In the Book of Revelation, two encounters between an angel and the Apostle John end in what Protestant reformers claim is an admonition against the veneration of angels—something the Church certainly still teaches and practices to this day.
Here is the first encounter, in Revelation 19:10, as rendered in the New American Bible translation:
I fell at his feet to worship him. But he said to me, “Don’t! I am a fellow servant of yours and of your brothers who bear witness to Jesus. Worship God. Witness to Jesus is the spirit of prophecy.” (The same exhortation is repeated almost word for word in Revelation 22:8-10.)
In a recent blog post for First Things magazine, theologian Peter Leithart invokes this verse as a reason for why angels should not be worshipped today, implying that the exhortation to adore God was inconsistent with the veneration John was prepared to offer the angel. There’s just one enormously inconvenient fact for this interpretation—and even Liethart readily admits it: angels are venerated without any rebuke in the Old Testament. (For more on the Greek word translated as worship see below.)
Joshua prostrates himself before the angel standing with his sword unsheathed in front of Jericho in Joshua 5. In Genesis 19, Lot bows to the ground before two angels. One chapter earlier, Abraham does the same to three angels. One view holds that one of the three angels was the pre-incarnate Christ. But, in the City of God, St. Augustine argues that all three were angels in whom God dwelled in the same way that the spirit of God was in the prophets. The Augustinian view is consistent with Hebrews 13, where it is said men entertained angels without knowing it—a clear reference to Abraham. Either way we are faced with an inescapable fact: angels, by virtue of their close relationship to God, were worthy of honor in the Old Testament.
Something changes when we arrive in the New Testament, Liethart says. But what?
We don’t have to wait until the last book of the Bible for the answer. It’s right there in the very beginning of the New Testament, in the Annunciation to Mary. There, it is the angel who honors Mary. Previously, men revered angels for three reasons, St. Thomas Aquinas writes in his commentary on the Hail Mary: the angels were ‘spiritual and incorruptible,’ they were nearer to God, and they shared in the ‘splendor of divine grace.’ Aquinas concludes:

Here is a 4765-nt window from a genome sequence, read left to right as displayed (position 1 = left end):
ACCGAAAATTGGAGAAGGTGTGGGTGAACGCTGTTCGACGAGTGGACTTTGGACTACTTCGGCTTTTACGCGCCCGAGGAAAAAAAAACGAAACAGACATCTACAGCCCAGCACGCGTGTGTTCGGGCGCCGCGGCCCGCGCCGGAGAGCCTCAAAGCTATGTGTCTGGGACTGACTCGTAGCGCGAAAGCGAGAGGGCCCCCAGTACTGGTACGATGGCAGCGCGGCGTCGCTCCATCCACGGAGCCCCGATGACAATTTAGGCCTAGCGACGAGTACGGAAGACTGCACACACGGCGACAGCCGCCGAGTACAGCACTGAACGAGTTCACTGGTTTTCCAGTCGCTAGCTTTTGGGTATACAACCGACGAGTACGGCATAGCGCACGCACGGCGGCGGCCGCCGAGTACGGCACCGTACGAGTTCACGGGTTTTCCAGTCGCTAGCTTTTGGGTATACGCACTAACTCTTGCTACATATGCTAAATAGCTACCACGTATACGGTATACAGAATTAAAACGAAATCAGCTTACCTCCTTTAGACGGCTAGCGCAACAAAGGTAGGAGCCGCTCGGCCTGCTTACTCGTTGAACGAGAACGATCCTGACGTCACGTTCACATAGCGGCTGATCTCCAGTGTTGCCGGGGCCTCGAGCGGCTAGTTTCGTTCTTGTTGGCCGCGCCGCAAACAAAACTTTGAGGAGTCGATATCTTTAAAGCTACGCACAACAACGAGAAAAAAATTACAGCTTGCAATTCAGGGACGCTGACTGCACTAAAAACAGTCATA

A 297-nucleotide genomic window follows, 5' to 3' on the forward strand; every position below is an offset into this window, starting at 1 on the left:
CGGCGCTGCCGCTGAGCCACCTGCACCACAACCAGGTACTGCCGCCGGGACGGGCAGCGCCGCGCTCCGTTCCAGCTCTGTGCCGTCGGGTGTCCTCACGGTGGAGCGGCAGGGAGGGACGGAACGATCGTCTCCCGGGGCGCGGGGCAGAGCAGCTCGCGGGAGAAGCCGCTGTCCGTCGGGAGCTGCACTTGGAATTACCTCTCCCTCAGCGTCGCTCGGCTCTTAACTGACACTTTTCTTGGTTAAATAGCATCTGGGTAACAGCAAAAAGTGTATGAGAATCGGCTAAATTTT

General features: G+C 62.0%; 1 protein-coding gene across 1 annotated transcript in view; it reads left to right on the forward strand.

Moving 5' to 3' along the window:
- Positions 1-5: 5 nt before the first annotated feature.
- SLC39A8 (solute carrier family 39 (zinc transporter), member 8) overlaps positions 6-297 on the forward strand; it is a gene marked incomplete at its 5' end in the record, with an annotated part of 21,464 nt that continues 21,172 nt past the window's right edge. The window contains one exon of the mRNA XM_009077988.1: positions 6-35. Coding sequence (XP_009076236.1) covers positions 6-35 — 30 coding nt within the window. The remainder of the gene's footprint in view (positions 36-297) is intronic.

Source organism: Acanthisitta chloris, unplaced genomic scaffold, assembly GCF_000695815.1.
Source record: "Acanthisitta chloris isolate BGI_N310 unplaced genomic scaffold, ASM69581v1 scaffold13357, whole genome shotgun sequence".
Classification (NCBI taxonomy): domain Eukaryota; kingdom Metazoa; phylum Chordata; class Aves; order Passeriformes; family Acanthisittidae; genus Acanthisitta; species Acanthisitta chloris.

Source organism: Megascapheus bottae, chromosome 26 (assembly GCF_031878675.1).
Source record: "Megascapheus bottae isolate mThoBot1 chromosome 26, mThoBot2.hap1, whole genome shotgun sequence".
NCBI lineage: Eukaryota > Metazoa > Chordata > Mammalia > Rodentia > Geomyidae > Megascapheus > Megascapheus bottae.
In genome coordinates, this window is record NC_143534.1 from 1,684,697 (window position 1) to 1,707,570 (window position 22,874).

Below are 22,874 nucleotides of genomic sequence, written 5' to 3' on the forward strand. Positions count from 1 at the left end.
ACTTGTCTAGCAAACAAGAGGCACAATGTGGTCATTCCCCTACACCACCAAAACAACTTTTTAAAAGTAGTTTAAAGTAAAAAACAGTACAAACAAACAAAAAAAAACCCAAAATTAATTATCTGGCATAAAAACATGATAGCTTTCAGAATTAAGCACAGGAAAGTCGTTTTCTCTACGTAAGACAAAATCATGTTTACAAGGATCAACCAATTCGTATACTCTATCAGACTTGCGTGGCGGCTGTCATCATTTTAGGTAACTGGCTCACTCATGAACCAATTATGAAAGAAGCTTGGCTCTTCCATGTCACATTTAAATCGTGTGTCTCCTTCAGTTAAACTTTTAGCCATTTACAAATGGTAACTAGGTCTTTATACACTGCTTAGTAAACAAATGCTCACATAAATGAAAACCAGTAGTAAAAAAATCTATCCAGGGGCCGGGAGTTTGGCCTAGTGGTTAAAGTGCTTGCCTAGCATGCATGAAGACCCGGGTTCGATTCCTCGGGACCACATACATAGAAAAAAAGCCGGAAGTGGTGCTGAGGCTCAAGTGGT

Therefore it was not fitting that the angel should show reverence to man until someone should be found in human nature who exceeded the angels in those three respects. And this was the Blessed Virgin.
It’s clear that what changed was not the status of angels: they were still as worthy of veneration as before. What is new is the Incarnation, which means a human being has become Mother of God, a status that surely ranks above all the angels. It is this special status that earns Mary a more intense veneration than all the other saints and angels, technically known as ‘hyperdulia.’
Now we can read Revelation in context. As John was an apostle and is revered by the Church as a saint, we can expect that he is on an equal plane with the angel, but not above the angel in the way that Mary was: no creature can compare with the Mother of God. And that is exactly what we see in Revelation 19 and 20. The angel does not accept the veneration John offers, but neither does he honor John. Instead, since both are on equal footing, the angel urges John to turn his gaze in adoration to God. (This is the conclusion reached by the Haydock Catholic Bible Commentary, which writes that the veneration is refused “to make us the more convinced of the great dignity of this apostle and prophet, who should be raised in heaven to a degree of glory, not inferior to that of the Angels: and thus the Angel tells him, that he is his fellow creature. …”)
So where does this leave the rest of us? It is tempting for some to see John as a stand-in for all Christians. But the verse imposes limits on who enjoys this elevated status with John: ‘I am a fellow servant of yours and of your brothers who bear witness to Jesus.’ In the original Greek, the word for ‘witness’ is martyrian. That should look familiar to us: it’s where we derive our word for those who died for the faith, the martyrs.